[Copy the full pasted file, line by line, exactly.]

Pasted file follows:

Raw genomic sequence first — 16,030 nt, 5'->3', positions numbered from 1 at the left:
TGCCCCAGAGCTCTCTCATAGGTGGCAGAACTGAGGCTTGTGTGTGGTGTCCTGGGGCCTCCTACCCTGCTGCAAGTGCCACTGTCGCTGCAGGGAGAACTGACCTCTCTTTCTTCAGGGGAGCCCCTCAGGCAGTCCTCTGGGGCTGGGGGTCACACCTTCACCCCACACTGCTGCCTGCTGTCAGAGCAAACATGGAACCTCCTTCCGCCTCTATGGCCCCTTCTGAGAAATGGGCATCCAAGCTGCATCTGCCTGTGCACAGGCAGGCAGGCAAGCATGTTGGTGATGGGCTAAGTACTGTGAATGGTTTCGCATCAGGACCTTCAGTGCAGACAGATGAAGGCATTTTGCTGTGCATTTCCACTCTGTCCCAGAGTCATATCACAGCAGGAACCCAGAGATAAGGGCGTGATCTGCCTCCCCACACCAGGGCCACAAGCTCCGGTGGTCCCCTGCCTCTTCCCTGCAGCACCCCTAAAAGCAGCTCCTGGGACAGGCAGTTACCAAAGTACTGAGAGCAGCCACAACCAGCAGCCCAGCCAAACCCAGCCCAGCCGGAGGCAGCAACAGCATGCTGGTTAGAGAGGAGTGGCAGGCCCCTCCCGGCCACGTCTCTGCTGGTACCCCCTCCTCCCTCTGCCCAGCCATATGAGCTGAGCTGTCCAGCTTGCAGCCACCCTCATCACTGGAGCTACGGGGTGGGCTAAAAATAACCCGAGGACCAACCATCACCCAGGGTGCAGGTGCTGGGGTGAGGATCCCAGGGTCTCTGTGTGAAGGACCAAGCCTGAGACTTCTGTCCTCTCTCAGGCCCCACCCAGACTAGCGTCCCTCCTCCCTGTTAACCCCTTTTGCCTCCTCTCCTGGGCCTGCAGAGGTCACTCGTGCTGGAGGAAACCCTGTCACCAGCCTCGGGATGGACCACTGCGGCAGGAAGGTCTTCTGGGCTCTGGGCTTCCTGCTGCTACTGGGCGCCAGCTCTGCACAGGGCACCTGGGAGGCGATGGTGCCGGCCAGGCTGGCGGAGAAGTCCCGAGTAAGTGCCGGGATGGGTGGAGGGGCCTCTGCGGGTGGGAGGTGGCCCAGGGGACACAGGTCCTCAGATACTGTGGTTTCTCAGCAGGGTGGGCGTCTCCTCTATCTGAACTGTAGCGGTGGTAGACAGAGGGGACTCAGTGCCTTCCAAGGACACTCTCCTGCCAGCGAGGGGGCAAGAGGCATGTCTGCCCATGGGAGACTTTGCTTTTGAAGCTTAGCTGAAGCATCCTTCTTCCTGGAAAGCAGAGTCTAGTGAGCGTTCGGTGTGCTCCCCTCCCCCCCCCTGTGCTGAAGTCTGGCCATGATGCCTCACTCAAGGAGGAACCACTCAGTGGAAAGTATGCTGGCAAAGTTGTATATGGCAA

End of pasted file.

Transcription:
Raw genomic sequence first — 16,030 nt, 5'->3', positions numbered from 1 at the left:
TGCCCCAGAGCTCTCTCATAGGTGGCAGAACTGAGGCTTGTGTGTGGTGTCCTGGGGCCTCCTACCCTGCTGCAAGTGCCACTGTCGCTGCAGGGAGAACTGACCTCTCTTTCTTCAGGGGAGCCCCTCAGGCAGTCCTCTGGGGCTGGGGGTCACACCTTCACCCCACACTGCTGCCTGCTGTCAGAGCAAACATGGAACCTCCTTCCGCCTCTATGGCCCCTTCTGAGAAATGGGCATCCAAGCTGCATCTGCCTGTGCACAGGCAGGCAGGCAAGCATGTTGGTGATGGGCTAAGTACTGTGAATGGTTTCGCATCAGGACCTTCAGTGCAGACAGATGAAGGCATTTTGCTGTGCATTTCCACTCTGTCCCAGAGTCATATCACAGCAGGAACCCAGAGATAAGGGCGTGATCTGCCTCCCCACACCAGGGCCACAAGCTCCGGTGGTCCCCTGCCTCTTCCCTGCAGCACCCCTAAAAGCAGCTCCTGGGACAGGCAGTTACCAAAGTACTGAGAGCAGCCACAACCAGCAGCCCAGCCAAACCCAGCCCAGCCGGAGGCAGCAACAGCATGCTGGTTAGAGAGGAGTGGCAGGCCCCTCCCGGCCACGTCTCTGCTGGTACCCCCTCCTCCCTCTGCCCAGCCATATGAGCTGAGCTGTCCAGCTTGCAGCCACCCTCATCACTGGAGCTACGGGGTGGGCTAAAAATAACCCGAGGACCAACCATCACCCAGGGTGCAGGTGCTGGGGTGAGGATCCCAGGGTCTCTGTGTGAAGGACCAAGCCTGAGACTTCTGTCCTCTCTCAGGCCCCACCCAGACTAGCGTCCCTCCTCCCTGTTAACCCCTTTTGCCTCCTCTCCTGGGCCTGCAGAGGTCACTCGTGCTGGAGGAAACCCTGTCACCAGCCTCGGGATGGACCACTGCGGCAGGAAGGTCTTCTGGGCTCTGGGCTTCCTGCTGCTACTGGGCGCCAGCTCTGCACAGGGCACCTGGGAGGCGATGGTGCCGGCCAGGCTGGCGGAGAAGTCCCGAGTAAGTGCCGGGATGGGTGGAGGGGCCTCTGCGGGTGGGAGGTGGCCCAGGGGACACAGGTCCTCAGATACTGTGGTTTCTCAGCAGGGTGGGCGTCTCCTCTATCTGAACTGTAGCGGTGGTAGACAGAGGGGACTCAGTGCCTTCCAAGGACACTCTCCTGCCAGCGAGGGGGCAAGAGGCATGTCTGCCCATGGGAGACTTTGCTTTTGAAGCTTAGCTGAAGCATCCTTCTTCCTGGAAAGCAGAGTCTAGTGAGCGTTCGGTGTGCTCCCCTCCCCCCCCCTGTGCTGAAGTCTGGCCATGATGCCTCACTCAAGGAGGAACCACTCAGTGGAAAGTATGCTGGCAAAGTTGTATATGGCAA